Accommodations and Food: not a ton of places to stay along the way, so we were lucky to have smart people advising us! When we arrived at our first overnight stop in Todra, Festival Auberge (the hotel) blended right in to the landscape. It was a surprise when Ali said “we’re here!”:


The water storage tanks above the hotel:


We stayed in a cave room, a little iffy for my husband who can be a bit claustrophobic:

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We enjoyed dinner at the hotel, hearty vegetable soup, salad and couscous, Moroccan moussaka and a chocolate ball for dessert:


They also had entertainment, a band playing Moroccan drums and tambourines plus 2 super cute kids!


Our second night was in Dades Gorge at Chez Pierre. Here we are, in a very small village close to the Sahara Desert, enjoying a five course dinner prepared by a French chef. It was a little surreal. (spinach & cheese starter, turnip soup, mango & date salad, roasted quail, missed a picture of dessert)

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We didn’t know why we were staying two nights at the last stop in Agdz, but figured it out pretty quickly. Kasbah Azul is a really lovely spot right in the palmeries. Again, not an impressive entrance but very special inside:


Our room and terrace:


A very fancy bathroom:


Some relaxing areas around the hotel:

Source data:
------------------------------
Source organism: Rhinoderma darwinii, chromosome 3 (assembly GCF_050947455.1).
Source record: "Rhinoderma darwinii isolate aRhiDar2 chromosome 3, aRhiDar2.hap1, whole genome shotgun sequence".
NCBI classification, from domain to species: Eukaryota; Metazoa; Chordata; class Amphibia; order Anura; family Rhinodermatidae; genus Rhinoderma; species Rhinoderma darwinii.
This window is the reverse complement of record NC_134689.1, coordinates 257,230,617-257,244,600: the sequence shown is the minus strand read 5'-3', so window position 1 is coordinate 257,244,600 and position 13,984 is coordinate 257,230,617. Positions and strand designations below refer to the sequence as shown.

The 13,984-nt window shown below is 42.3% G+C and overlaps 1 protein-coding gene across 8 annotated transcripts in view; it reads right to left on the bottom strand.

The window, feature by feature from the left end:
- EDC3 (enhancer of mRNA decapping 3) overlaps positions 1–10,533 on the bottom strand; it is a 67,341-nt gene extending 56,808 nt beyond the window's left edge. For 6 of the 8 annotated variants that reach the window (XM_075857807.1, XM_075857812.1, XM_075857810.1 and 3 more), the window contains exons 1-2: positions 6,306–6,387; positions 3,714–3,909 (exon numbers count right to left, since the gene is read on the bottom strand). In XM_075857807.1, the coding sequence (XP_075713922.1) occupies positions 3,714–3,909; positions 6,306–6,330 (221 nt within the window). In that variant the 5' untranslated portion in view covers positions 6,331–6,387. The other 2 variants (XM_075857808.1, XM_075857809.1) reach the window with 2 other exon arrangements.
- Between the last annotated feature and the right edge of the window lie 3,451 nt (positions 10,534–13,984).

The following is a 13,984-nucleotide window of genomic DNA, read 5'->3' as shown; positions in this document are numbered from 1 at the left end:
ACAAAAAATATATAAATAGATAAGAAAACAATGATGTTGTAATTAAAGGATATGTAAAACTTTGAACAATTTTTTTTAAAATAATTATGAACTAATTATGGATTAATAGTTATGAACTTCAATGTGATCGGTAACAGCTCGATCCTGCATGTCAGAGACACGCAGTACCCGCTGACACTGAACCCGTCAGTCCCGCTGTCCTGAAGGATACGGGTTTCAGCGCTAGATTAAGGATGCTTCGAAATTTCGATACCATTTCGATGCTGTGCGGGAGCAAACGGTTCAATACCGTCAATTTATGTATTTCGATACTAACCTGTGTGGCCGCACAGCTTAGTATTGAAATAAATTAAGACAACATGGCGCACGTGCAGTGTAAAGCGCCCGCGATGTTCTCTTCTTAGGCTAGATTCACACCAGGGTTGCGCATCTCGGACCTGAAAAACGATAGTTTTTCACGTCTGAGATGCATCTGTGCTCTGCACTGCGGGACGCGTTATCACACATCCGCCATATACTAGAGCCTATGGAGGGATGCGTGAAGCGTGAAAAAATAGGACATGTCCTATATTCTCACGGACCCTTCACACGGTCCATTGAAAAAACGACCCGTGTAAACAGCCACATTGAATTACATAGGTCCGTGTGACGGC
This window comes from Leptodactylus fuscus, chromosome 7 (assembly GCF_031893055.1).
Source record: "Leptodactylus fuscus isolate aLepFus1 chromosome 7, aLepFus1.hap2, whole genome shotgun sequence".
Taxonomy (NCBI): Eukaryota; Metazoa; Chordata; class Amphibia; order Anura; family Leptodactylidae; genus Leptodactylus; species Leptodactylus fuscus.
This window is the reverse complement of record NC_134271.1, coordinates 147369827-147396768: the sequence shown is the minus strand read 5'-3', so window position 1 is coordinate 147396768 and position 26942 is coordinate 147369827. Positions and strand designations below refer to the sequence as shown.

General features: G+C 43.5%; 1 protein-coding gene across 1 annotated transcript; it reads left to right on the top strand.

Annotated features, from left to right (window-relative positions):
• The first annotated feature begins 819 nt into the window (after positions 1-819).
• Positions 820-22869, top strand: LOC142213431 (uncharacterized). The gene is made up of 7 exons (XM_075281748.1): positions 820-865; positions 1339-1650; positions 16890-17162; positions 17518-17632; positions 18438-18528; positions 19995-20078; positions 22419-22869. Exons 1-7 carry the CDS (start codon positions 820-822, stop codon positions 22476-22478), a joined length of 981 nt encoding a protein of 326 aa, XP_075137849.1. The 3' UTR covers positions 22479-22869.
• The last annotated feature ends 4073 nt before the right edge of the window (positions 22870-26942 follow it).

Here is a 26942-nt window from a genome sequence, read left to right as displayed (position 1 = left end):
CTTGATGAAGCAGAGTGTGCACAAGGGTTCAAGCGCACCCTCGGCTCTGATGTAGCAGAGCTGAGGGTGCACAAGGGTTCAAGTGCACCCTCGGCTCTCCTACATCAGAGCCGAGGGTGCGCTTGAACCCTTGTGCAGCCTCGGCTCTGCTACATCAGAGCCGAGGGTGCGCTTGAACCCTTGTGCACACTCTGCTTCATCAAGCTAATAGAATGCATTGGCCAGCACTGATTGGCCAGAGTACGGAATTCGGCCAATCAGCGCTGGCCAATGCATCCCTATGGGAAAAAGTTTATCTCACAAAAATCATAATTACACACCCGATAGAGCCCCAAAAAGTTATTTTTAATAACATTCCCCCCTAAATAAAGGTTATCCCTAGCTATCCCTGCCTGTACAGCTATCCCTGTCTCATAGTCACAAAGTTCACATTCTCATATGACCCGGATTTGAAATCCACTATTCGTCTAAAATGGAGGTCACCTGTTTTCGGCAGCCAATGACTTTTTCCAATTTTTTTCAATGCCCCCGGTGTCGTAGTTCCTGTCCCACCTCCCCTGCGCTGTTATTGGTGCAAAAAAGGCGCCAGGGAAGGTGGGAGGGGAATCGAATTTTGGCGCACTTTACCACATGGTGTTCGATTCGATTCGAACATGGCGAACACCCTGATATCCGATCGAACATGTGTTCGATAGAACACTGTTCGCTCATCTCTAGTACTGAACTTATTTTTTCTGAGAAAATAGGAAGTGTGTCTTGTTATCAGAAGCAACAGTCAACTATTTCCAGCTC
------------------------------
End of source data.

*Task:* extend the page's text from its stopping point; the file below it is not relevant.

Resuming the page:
This was our “blog office”, the cat was supervising and Mohammed provided refreshments:


Another oasis:

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It was complete with a resident donkey, goat and cats:


We ate breakfast and dinner there, great food and service, we felt very spoiled: (beef with prunes & peppers with veggies, tajine chicken with potatoes & veggies, two yummy desserts!)


Next Stop: The Sahara Desert! Finally! We knew it was the big day when we saw Ali, I didn’t recognize him at first. He is from this part of Morocco and arrived in the local attire:


Posted by margofiala 09:53 Archived in Morocco

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And the journey continues! Thank you for all the photos and stories.

by Donna-Lynne

I loved the loaded truck! You wouldn't want to be behind him on the twisty part of the road... Food looks amazing; impressive given the apparent remoteness of the places.

by Johndotbike